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Text and photos by Peter Vankevich
Strolling along Ocracoke’s historic Howard Street, you may think there are a lot of cool houses, and that is true.
But there is one “cool” house worth looking at that provides a look at old Ocracoke thanks to Philip Howard and his labor-of-love restoration project.
So, what’s a cool house?
Before electricity, islanders built small screen boxes shaped like houses, mounted them onto posts and placed them in their yards.
They were used to temporarily store food such as fish, vegetables, fruits and pies for a day or two to protect them from spoiling and get them out of the kitchen.
The little storage boxes went by various names: milk house, screen house, and the coolest name, a cool house.
Howard, Ocracoke’s premier historian who publishes the online Ocracoke Island Journal, thinks this particular design was limited to the Outer Banks. He is not aware of any others existing on Ocracoke, but there are a few in adjacent Portsmouth village. One is at Henry Pigott’s house described as a Portsmouth refrigerator.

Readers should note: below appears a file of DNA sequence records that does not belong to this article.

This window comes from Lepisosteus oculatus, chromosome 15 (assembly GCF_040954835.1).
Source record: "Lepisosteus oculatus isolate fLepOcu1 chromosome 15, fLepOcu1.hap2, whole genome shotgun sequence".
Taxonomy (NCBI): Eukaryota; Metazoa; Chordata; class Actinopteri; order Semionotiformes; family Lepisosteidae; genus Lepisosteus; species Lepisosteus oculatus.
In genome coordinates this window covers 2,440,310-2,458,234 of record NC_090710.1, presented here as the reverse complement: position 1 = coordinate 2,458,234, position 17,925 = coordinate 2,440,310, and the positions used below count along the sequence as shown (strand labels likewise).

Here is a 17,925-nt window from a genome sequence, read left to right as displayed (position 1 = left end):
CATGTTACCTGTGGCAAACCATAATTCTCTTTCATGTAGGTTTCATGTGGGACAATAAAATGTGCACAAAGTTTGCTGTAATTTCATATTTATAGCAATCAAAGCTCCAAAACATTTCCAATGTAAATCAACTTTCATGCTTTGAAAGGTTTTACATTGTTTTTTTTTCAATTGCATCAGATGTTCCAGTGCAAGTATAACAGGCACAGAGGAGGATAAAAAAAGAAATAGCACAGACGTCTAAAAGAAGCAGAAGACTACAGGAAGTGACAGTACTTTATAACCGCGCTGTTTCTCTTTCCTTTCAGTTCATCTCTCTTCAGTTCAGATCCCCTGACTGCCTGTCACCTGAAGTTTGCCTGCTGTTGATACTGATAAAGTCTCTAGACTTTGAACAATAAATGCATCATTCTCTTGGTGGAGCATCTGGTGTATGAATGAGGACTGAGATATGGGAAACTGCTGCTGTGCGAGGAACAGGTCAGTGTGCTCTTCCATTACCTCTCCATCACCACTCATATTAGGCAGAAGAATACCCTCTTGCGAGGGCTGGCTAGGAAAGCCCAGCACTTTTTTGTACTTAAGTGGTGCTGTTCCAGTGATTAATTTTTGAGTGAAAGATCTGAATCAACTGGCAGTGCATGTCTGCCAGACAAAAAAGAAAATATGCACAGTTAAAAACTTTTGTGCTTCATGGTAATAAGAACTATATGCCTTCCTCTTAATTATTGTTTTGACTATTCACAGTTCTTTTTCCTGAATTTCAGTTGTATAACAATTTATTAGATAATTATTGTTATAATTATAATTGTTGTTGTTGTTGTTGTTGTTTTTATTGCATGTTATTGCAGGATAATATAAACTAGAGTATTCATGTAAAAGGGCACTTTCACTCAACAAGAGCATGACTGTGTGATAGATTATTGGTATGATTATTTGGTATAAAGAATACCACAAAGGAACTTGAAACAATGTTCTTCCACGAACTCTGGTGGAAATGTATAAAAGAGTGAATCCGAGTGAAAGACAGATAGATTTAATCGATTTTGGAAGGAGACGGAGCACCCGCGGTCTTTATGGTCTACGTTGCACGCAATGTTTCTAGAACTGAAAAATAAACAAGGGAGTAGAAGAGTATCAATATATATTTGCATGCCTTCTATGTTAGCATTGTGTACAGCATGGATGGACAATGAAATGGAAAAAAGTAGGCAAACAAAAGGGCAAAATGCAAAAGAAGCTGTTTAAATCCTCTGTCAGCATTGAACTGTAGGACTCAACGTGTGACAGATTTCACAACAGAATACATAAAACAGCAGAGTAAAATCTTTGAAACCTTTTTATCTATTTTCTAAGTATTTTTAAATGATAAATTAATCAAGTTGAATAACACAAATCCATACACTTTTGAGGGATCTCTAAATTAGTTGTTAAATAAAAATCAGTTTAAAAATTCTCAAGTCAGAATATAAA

“I don’t remember my grandparents having one of those little houses,” Howard said. “They may have, but I don’t remember it. But almost everybody on the island, my age or close to my age (let’s say about 70), remembers them.”
Some years ago, Howard noticed one in the backyard of his longtime friend, the late Blanche Jolliff, down the road on Howard Street. She told him it was built by her daddy, Stacy Wilson Howard (1885-1968), when she was six years old, or built around 1925. Over the years, the cool house went into disrepair.
After Blanche died last year, her nephew and heir, Frankie Garrish, said Philip could have it, and Howard launched into the intricate restoration.
“It needed a lot of work,” Howard said. “The screens were all busted out of it and I had to re-nail a lot of it.”
Howard originally intended to put it in his yard as a historic artifact, but then he got to thinking.
“More people would see it at the Village Craftsmen,” he said.
One day it occurred to him that he could repurpose it as a little free library. So instead of just putting screens in, the only real change he made was to add windows.
“Then I covered them with screen wire on the outside so that it still looks like a screen house, but the glass keeps the books from getting wet,” he said. “I was particularly interested in doing it because Blanche’s father, Stacy, loved to read.”
The cool house, now with books, can be seen in the front yard of the Village Craftsmen on Howard Street, not far from Stacy Howard’s original cool house.